3. Schmitz BW, Innes GK, Prasek SM, Betancourt WQ, Stark ER, Foster AR, et al. Enumerating asymptomatic COVID-19 cases and estimating SARS-CoV-2 fecal shedding rates via wastewater-based epidemiology - PubMed Sci Total Environ. 2021 Aug 20;801:149794.
Wastewater-based epidemiology was utilized to monitor SARS-CoV-2 RNA in sewage collected from manholes specific to individual student dormitories at the University of Arizona in the fall semester of 2020, which led to successful identification and reduction of SARS-CoV-2 transmission events. Positive wastewater samples triggered clinical testing of residents within that dorm; thus, SARS-CoV-2 infected individuals were identified regardless of symptom expression. Nasal and nasopharyngeal swab samples processed via antigen and PCR tests indicated that 79.2% of SARS-CoV-2 infections were asymptomatic, and only 20.8% of positive cases reported COVID-19 symptoms at the time of testing. Clinical data were paired with corresponding wastewater virus concentrations, which enabled calculation of viral shedding rates in feces per infected person. Mean shedding rates averaged from positive wastewater samples across all dorms were 7.30 ± 0.67 log10 genome copies per gram of feces (gc/g-feces) based on the N1 gene.
4. Prasek SM, Pepper IL, Innes GK, Slinski S, Betancourt WQ, Foster AR,…,Schmitz BW. Variant-specific SARS-CoV-2 shedding rates in wastewater - PubMed Sci Total Environ. 2023;857:159165.
Mean SARS-CoV-2 waste shedding rates were found to increase with the predominance of the Delta variant and subsequently decrease with Omicron infections. The Delta stage had the highest mean shedding rates and was associated with the most severe disease symptoms reported in other clinical studies, while Omicron, exhibiting reduced symptoms, had the lowest mean shedding rates. Additionally, shedding rates were most consistent across communities during the Omicron stage. This is the first paper to identify waste shedding rates specific to the Omicron variant and fills a knowledge gap critical to disease prevalence modeling.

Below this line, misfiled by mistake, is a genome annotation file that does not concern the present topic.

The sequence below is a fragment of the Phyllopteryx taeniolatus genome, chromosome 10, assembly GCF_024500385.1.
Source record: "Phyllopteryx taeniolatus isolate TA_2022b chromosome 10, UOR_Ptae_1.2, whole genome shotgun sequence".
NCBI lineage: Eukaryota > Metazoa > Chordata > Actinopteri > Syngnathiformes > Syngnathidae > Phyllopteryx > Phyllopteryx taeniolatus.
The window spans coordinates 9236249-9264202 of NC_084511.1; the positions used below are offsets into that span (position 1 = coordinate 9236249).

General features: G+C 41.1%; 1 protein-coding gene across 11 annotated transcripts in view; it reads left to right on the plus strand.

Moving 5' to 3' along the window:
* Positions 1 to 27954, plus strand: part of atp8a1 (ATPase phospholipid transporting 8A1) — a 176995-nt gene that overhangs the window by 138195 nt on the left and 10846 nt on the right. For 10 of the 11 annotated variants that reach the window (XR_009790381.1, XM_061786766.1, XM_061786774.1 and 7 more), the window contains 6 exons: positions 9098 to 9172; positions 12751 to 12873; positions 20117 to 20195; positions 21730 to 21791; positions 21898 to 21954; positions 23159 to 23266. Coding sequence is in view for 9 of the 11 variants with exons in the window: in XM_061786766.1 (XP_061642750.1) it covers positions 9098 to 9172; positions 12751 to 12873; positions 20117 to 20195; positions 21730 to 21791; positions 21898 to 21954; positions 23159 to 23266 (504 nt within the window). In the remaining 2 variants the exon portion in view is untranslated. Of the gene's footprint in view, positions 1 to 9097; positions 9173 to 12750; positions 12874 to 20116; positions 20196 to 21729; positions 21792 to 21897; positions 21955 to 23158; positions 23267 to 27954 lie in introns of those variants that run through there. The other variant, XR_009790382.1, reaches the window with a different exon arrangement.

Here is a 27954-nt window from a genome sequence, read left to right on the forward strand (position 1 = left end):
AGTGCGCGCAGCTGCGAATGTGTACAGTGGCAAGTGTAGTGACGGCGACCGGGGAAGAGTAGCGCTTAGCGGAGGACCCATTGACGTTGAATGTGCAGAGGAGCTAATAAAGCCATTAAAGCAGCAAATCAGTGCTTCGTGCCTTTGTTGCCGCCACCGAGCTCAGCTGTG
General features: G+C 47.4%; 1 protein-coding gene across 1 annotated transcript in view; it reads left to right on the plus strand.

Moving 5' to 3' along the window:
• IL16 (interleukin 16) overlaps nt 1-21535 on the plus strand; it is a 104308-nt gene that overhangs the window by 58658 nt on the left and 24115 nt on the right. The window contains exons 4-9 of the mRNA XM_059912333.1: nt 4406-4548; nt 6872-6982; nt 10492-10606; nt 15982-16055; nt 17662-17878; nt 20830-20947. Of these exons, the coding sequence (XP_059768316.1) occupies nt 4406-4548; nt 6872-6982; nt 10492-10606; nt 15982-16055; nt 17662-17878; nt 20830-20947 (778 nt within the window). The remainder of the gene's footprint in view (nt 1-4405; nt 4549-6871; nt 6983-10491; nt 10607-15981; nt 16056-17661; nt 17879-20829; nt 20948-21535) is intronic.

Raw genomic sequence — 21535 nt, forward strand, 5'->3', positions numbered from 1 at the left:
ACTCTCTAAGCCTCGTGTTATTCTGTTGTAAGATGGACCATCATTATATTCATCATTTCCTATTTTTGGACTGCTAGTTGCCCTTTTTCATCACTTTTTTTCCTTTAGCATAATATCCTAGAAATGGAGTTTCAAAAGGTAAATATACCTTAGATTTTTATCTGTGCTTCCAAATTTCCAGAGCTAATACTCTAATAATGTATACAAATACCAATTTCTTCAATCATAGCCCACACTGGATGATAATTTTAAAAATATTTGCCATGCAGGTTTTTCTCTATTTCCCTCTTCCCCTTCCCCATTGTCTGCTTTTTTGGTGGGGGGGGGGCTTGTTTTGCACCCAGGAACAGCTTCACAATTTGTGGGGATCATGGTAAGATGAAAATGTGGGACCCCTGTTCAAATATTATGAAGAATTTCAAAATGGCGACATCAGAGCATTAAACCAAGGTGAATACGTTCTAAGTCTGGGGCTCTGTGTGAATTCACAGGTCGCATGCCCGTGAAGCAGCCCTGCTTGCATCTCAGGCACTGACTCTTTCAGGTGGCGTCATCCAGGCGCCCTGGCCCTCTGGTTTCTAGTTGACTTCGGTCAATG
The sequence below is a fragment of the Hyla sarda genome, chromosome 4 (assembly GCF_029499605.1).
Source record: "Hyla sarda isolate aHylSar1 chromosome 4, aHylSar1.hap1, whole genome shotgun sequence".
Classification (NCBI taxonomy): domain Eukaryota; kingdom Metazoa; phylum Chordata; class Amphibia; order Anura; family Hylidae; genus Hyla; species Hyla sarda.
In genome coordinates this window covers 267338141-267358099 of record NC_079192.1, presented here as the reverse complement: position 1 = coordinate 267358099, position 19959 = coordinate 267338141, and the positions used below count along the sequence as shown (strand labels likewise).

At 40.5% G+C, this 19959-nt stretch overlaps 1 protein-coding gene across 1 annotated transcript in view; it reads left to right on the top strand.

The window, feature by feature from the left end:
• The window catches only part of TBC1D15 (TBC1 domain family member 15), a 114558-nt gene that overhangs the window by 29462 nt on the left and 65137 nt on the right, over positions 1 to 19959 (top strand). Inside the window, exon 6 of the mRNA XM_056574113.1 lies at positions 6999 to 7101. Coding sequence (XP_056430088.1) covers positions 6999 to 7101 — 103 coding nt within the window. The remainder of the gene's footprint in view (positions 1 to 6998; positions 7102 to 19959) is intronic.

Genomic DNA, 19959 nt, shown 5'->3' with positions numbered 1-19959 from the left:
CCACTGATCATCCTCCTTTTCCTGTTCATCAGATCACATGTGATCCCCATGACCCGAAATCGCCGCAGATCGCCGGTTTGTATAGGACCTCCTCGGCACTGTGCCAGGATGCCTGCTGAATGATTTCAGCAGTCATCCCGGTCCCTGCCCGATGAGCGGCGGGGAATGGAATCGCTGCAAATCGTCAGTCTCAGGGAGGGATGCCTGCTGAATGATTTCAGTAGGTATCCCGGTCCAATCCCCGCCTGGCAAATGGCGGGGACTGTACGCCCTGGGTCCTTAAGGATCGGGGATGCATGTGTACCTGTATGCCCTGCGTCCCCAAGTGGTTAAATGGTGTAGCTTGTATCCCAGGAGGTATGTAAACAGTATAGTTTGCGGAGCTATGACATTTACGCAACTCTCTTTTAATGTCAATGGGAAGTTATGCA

5. Prasek SM, Pepper IL, Innes GK, Slinski S, Ruedas M, Sanchez A,…, Schmitz BW. Population level SARS-CoV-2 fecal shedding rates determined via wastewater-based epidemiology - PubMed Sci Total Environ. 2022 Sep;838(Pt 4):156535.
Wastewater from six municipalities in Arizona and Florida with distinct demographics were monitored for SARS-CoV-2 RNA between September 2020 and December 2021. Average SARS-CoV-2 RNA fecal shedding rates were unique to each community and influenced by population demographics. Age, ethnicity, and socio-economic factors may have influenced shedding rates. Findings in this study suggest that community-specific shedding rates may be appropriate in model development relating wastewater virus concentrations to clinical case counts.
6. Casey JA, Tartof SY, Davis MF, Nachman KE, Price L, Liu C, Yu K, Gupta V, Innes GK, Tseng HF, Do V, Pressman AR, and Rudolph KE. Impact of a Statewide Livestock Antibiotic Use Policy on Resistance in Human Urine Escherichia coli Isolates: A Synthetic Control Analysis
In the United States, antimicrobial-resistant (AMR) pathogens cause nearly 3million3million infections and 35,000 deaths annually. Despite modest declines, sales of antimicrobials for food-animal production represent approximately 65% of antibiotics sold in the United States. Antimicrobial-resistant pathogens may spread from industrial food animal production sites to people through multiple routes, including foodborne, occupational, and environmental exposures. Animals can harbor bacteria from the farm to the processing facility where they can contaminate the retail meat supply, where improperly handled or undercooked meat can lead to human infection.
7. Barber C, Crank K, Papp K, Innes GK, Schmitz BW, Chavez J, Rossi A, and Gerrity D. Community-Scale Wastewater Surveillance of Candida auris during an Ongoing Outbreak in Southern Nevada
8. Polanco J, Schmitz BW, Choi S, Safarik J, Prasek S, and Plumlee MH. SARS-CoV-2 genetic material is removed during municipal wastewater treatment and is undetectable after advanced treatment